Post-Brexit: Businesses Must Have a VAT Compliance Plan-of-Action in Place

Post-Brexit is here

UK and EU businesses need to rise to the VAT compliance challenge that Brexit poses. Now more than ever, it’s time to review supply chains and VAT records to trade with EU Member States. The transition period ended on 1 January 2021 and, as a result, trade between the UK and EU is now governed by the Free Trade Agreement announced on Christmas Eve 2020.

While many businesses prepared for Brexit’s impact on customs, many are yet to formulate a strategy to ensure VAT compliance. This is key to the success of any Brexit plan-of-action for the protection of supply chains, allowing companies to continue to trade confidently across Europe.

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Latest Changes

Complemento de leyendas supplements for virtual importation of product components (for example, tires on cars or sugar in soda) are now required for maquiladoras, or American-owned factories operating across the Mexican border.
The process for cancelling a CFDI, or e-invoice, changed in November 2018 and requires suppliers to submit cancelation request instead of credit notes to void a previously issued invoice/CFDI . In addition, it requires the buyer to accept or reject the request within 72 hours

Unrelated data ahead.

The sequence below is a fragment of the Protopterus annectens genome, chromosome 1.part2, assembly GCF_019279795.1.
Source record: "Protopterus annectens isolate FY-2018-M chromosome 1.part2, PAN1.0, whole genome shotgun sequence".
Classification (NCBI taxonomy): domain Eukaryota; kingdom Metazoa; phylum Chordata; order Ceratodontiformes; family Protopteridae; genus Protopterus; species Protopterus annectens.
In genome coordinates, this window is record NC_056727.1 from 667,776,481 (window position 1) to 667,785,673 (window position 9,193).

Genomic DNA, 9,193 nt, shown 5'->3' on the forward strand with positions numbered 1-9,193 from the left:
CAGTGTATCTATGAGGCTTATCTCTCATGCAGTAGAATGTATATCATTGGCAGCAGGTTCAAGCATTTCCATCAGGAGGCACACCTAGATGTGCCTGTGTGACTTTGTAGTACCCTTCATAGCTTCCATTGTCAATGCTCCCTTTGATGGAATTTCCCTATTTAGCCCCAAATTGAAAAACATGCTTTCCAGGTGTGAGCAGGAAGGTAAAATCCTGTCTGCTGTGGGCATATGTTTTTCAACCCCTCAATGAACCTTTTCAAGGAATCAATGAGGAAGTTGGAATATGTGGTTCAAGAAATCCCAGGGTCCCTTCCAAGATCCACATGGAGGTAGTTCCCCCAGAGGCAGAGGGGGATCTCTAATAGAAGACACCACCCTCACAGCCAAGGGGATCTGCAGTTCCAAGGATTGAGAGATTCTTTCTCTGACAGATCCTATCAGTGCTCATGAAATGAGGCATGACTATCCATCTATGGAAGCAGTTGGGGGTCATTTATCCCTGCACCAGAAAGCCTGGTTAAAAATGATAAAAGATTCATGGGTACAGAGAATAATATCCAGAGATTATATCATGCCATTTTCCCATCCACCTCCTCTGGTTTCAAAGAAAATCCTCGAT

The frequently used supplement of payment, which affects all transactions where a partial or complete payment is received after a CFDI is issued, took effect in September 2018.

Quick Facts: Brexit VAT implications

  • The UK agreed a Free Trade Agreement (FTA) with the EU
  • The FTA doesn’t impact VAT obligations – it affects duty rates, tariffs etc
  • The concept of dispatches and acquisitions will be replaced by exports and imports for trade between Great Britain and the EU since Great Britain is now considered a third country
  • Special rules apply for trade between NI and the EU
  • Special rules also apply for goods moving between Great Britain and Northern Ireland
  • Where there is no postponement or deferment mechanism in place, import VAT becomes an upfront cost to the business
  • UK businesses registering in an EU Member State may require fiscal representation

What’s impacted by Brexit?

  • Exports and imports replace dispatches and acquisitions
  • Potential increased liability to register in EU Member States
  • Increased likelihood of needing fiscal representation
  • Recovery taking place via paper-based systems
  • Reciprocity possibly blocking 13th Directive claims 

VAT post Brexit: What needs to be done?

Although there is a FTA agreement, many problems remain unresolved. As such, businesses must ensure they:
  • Identify all supply chains impacted by Brexit
  • Pay special attention to contracts with Delivered Duty Paid (DDP) incoterms
  • Determine where companies still need to hold VAT registrations in the EUEstablish if there are any new VAT registration requirements
  • Consider customs requirements, such as EORI numbers in the UK and EU
  • Plan for changes necessary to meet VAT reporting requirements
  • Amend ERP systems as appropriate
  • Determine if fiscal representation is needed
Reduce the impact of Brexit

Need help to ensure your business operations can continue?

Businesses on both sides of the channel have much to do to prepare. We know the uncertainty Brexit generates is difficult to manage, so businesses need to be ready.

During this confusion, we can deliver clarity about the Brexit impact on your VAT compliance obligations.